There are more than a dozen important characters in Shakespeare’s A Midsummer Night’s Dream and keeping them all straight is a tough task for most of us. Here’s a chart you can print out and take with you to one of the three productions that will be in the Berkshires over the next month or so.
At his palace in Athens, Duke Theseus is hanging out with his bride-to-be, Hippolyta, the Amazon queen who was recently defeated by Theseus and his army. Theseus is VERY excited about getting hitched (in just four days) and spending his wedding night with Hippolyta. He promises her that getting married will a lot more fun than being conquered in battle. (Well, we sure hope so.)
Egeus, an Athenian citizen, arrives at Theseus’s palace with a crisis. He’s made plans for his daughter, Hermia, to marry Demetrius, but this other guy named Lysander has managed to steal his daughter’s heart. Now Hermia refuses to marry Demetrius. Egeus is outraged and wants Theseus to give Hermia the death sentence for her disobedience, per Athenian law. (Yikes! Somebody needs to stop being such a control freak.)
Duke Theseus wants to be reasonable, so he advises Hermia to be a good girl and listen to her father. Hermia flat-out refuses, so Theseus gives her two alternative options: 1) accept the death penalty as punishment for disobedience, or 2) become a nun and remain a virgin forever. Hermia has four days to decide her fate. (Yep, that’s Theseus and Hippolyta’s wedding day. Weird.)
Demetrius and Lysander bicker over who should get to marry the lovely Hermia. Demetrius thinks he should have dibs because Hermia’s dad likes him the best and has already given him permission to marry his daughter. Lysander argues that he should get Hermia because Hermia actually loves him. Plus, Demetrius has way too much baggage – he used to go steady with Hermia’s friend Helena, who is still in love with Demetrius.
Secretly, Hermia and Lysander make plans to meet in the nearby wood. Once there, they’ll run off to Lysander’s aunt’s house (which is outside of Athenian jurisdiction) and get married. Just as the couple decides to elope, Hermia’s friend Helena trips in. Helena is a mess because she still loves Demetrius – she’s crushed that he wants to marry Hermia. The young lovers assure Helena that she has nothing to worry about because they’re planning to elope, which means that Demetrius will be single and ready to mingle.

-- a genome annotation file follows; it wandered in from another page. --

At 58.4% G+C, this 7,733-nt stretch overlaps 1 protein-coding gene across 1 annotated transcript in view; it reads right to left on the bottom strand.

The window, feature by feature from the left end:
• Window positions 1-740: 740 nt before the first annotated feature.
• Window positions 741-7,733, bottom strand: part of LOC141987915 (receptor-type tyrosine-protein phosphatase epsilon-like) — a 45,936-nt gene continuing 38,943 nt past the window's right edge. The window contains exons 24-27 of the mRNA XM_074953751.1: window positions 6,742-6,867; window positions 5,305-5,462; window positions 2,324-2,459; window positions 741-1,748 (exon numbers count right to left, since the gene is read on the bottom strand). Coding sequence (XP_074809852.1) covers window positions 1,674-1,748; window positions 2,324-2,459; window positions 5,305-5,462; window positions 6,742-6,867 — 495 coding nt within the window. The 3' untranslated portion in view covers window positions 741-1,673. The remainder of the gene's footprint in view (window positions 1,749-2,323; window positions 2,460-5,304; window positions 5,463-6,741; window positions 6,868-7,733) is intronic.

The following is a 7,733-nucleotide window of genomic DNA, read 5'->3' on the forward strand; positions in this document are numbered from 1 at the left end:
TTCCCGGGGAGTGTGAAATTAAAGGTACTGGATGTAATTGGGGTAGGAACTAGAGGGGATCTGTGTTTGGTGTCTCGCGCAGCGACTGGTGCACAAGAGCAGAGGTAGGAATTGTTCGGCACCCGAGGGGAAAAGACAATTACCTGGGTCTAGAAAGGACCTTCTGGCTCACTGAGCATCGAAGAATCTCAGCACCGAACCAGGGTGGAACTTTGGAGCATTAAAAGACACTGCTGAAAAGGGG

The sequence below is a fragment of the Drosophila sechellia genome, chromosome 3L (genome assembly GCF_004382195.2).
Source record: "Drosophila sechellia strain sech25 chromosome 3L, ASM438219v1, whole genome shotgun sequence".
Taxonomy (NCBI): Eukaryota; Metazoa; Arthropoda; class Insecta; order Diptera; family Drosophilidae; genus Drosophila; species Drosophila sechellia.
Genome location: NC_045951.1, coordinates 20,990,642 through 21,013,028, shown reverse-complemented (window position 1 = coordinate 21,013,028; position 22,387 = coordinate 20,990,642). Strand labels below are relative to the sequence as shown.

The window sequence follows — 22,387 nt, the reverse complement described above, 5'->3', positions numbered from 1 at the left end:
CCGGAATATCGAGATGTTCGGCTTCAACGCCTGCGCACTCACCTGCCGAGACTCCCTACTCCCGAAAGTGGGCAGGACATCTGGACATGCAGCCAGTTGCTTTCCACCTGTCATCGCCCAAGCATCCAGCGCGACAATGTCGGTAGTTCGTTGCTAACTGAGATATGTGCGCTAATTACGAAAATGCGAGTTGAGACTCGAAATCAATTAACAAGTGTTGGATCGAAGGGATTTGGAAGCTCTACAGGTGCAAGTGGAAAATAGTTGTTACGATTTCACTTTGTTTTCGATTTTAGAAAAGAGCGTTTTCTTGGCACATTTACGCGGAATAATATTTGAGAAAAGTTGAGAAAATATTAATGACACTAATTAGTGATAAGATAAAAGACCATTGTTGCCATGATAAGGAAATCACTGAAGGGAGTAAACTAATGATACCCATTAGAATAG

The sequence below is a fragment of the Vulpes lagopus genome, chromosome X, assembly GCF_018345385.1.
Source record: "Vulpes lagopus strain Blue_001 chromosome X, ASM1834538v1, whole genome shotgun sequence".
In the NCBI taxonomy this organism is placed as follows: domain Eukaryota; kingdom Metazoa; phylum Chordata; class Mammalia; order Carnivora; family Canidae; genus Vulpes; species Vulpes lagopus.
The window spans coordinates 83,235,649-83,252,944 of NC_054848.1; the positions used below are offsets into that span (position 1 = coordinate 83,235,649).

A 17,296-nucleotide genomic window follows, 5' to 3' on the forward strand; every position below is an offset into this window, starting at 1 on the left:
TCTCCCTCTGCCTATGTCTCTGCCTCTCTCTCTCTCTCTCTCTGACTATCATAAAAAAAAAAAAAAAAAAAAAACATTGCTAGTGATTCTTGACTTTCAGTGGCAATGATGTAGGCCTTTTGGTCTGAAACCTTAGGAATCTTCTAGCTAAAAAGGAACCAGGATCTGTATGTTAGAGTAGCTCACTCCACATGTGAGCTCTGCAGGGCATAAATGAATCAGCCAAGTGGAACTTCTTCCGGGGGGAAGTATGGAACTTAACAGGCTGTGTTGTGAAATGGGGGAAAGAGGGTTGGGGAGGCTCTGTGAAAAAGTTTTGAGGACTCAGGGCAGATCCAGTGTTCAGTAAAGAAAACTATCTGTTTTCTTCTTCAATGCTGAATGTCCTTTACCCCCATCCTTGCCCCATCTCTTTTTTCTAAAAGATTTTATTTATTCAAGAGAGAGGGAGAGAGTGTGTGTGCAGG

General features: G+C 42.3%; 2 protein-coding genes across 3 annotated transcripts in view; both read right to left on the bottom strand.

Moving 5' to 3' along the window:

After the happy couple leaves, Helena decides to squeal to Demetrius about Hermia and Lysander’s plan to run away. That way, Demetrius is sure to follow the runaway lovers, and then Helena can follow Demetrius, which will be fun and cost her nothing but her dignity. With that, we have the makings of a romantic chase.
Meanwhile, a group of Athenian craftsmen (called “the Mechanicals”) are preparing to perform a play for Theseus’s upcoming wedding. The play will be the tragic tale of two young lovers, Pyramus and Thisbe (think Romeo and Juliet storyline). However, it’s clear the Mechanicals are horrible actors and are clueless about how to stage a play. The group decides to practice the play in the wood.
Cut to the woods, where we meet Puck (a.k.a. Robin Goodfellow), a mischievous sprite known for the tricks he likes to play on women in the nearby village. This charismatic sprite serves Oberon, King of the Fairies. Titania, the Queen of the Fairies, and Oberon also show up; they’re in a fight, which has turned the entire natural world upside down. (We’re talking seriously bad weather that’s caused flooding and famine, which is something Shakespeare’s original audience dealt with in the 1590s.)
The source of the quarrel is a “lovely” Indian boy that Titania has been raising as a foster son. Oberon is jealous and wants the boy to be his personal page (errand boy). Oberon refuses to dance, revel, or otherwise engage with Titania until she agrees to give up the child. Titania flat-out refuses and says that she’ll raise the boy as her own as a favor to the kid’s dead mother, who was chummy with Titania back in India.
Oberon makes plans to enchant Titania that evening with a magic love “juice” that will make her fall in love with the first creature she sees. Oberon hopes that when Titania wakes up, she’ll see a monstrous beast and fall in love. Hopefully, Titania will be so crazy in love that she’ll lose interest in the little boy and hand him over to Oberon. Also, Titania will be totally humiliated.
That evening, Helena and Demetrius wander into the woods. Demetrius tries desperately to get rid of Helena. The problem is that Helena won’t leave him alone because she wants to be his one true love. Watching Helena’s pathetic display, Oberon declares that, before the pair leaves the forest, their roles will be reversed: Demetrius should be fawning over Helena. Mischief is afoot! Oberon leaves to enchant Titania with the love potion. He also instructs Puck to find this young man in Athenian clothes (traveling with a girl) and enchant the heck out of him. Little does Puck know that there is more than one young Athenian man in the woods tonight.
Elsewhere in the forest, Lysander and Hermia are lost. It’s about time they went to bed, and Lysander suggests that they share a bed on the forest floor. Hermia isn’t having it, and tells Lysander to lie a good distance from her. The two fall asleep.